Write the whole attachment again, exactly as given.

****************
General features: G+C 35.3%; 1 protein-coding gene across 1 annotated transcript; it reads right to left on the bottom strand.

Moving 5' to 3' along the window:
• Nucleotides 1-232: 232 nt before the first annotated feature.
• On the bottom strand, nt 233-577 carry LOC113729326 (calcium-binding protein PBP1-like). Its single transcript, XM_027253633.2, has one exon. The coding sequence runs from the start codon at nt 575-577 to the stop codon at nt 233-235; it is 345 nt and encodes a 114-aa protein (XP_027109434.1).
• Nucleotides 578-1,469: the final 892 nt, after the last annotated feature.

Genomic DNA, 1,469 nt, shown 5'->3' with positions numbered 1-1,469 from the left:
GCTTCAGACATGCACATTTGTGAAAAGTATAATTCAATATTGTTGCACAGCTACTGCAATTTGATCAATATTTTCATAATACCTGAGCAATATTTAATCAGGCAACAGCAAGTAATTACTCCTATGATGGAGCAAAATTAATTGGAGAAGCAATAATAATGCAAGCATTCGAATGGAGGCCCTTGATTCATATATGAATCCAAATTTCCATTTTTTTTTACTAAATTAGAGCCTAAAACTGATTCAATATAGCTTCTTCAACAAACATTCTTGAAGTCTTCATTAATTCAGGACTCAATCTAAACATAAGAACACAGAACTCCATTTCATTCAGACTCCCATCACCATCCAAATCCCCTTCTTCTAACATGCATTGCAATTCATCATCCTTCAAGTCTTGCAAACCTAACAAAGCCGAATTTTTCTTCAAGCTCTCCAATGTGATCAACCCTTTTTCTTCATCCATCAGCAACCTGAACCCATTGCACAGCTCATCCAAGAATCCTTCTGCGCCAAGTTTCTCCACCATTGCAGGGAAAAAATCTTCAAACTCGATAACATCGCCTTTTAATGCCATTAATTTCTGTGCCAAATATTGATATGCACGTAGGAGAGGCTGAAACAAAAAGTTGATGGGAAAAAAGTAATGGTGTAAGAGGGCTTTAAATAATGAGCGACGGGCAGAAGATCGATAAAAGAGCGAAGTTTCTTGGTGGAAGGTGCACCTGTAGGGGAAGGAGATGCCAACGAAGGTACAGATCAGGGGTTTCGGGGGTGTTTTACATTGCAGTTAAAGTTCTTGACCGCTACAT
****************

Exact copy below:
General features: G+C 35.3%; 1 protein-coding gene across 1 annotated transcript; it reads right to left on the bottom strand.

Moving 5' to 3' along the window:
• Nucleotides 1-232: 232 nt before the first annotated feature.
• On the bottom strand, nt 233-577 carry LOC113729326 (calcium-binding protein PBP1-like). Its single transcript, XM_027253633.2, has one exon. The coding sequence runs from the start codon at nt 575-577 to the stop codon at nt 233-235; it is 345 nt and encodes a 114-aa protein (XP_027109434.1).
• Nucleotides 578-1,469: the final 892 nt, after the last annotated feature.

Genomic DNA, 1,469 nt, shown 5'->3' with positions numbered 1-1,469 from the left:
GCTTCAGACATGCACATTTGTGAAAAGTATAATTCAATATTGTTGCACAGCTACTGCAATTTGATCAATATTTTCATAATACCTGAGCAATATTTAATCAGGCAACAGCAAGTAATTACTCCTATGATGGAGCAAAATTAATTGGAGAAGCAATAATAATGCAAGCATTCGAATGGAGGCCCTTGATTCATATATGAATCCAAATTTCCATTTTTTTTTACTAAATTAGAGCCTAAAACTGATTCAATATAGCTTCTTCAACAAACATTCTTGAAGTCTTCATTAATTCAGGACTCAATCTAAACATAAGAACACAGAACTCCATTTCATTCAGACTCCCATCACCATCCAAATCCCCTTCTTCTAACATGCATTGCAATTCATCATCCTTCAAGTCTTGCAAACCTAACAAAGCCGAATTTTTCTTCAAGCTCTCCAATGTGATCAACCCTTTTTCTTCATCCATCAGCAACCTGAACCCATTGCACAGCTCATCCAAGAATCCTTCTGCGCCAAGTTTCTCCACCATTGCAGGGAAAAAATCTTCAAACTCGATAACATCGCCTTTTAATGCCATTAATTTCTGTGCCAAATATTGATATGCACGTAGGAGAGGCTGAAACAAAAAGTTGATGGGAAAAAAGTAATGGTGTAAGAGGGCTTTAAATAATGAGCGACGGGCAGAAGATCGATAAAAGAGCGAAGTTTCTTGGTGGAAGGTGCACCTGTAGGGGAAGGAGATGCCAACGAAGGTACAGATCAGGGGTTTCGGGGGTGTTTTACATTGCAGTTAAAGTTCTTGACCGCTACAT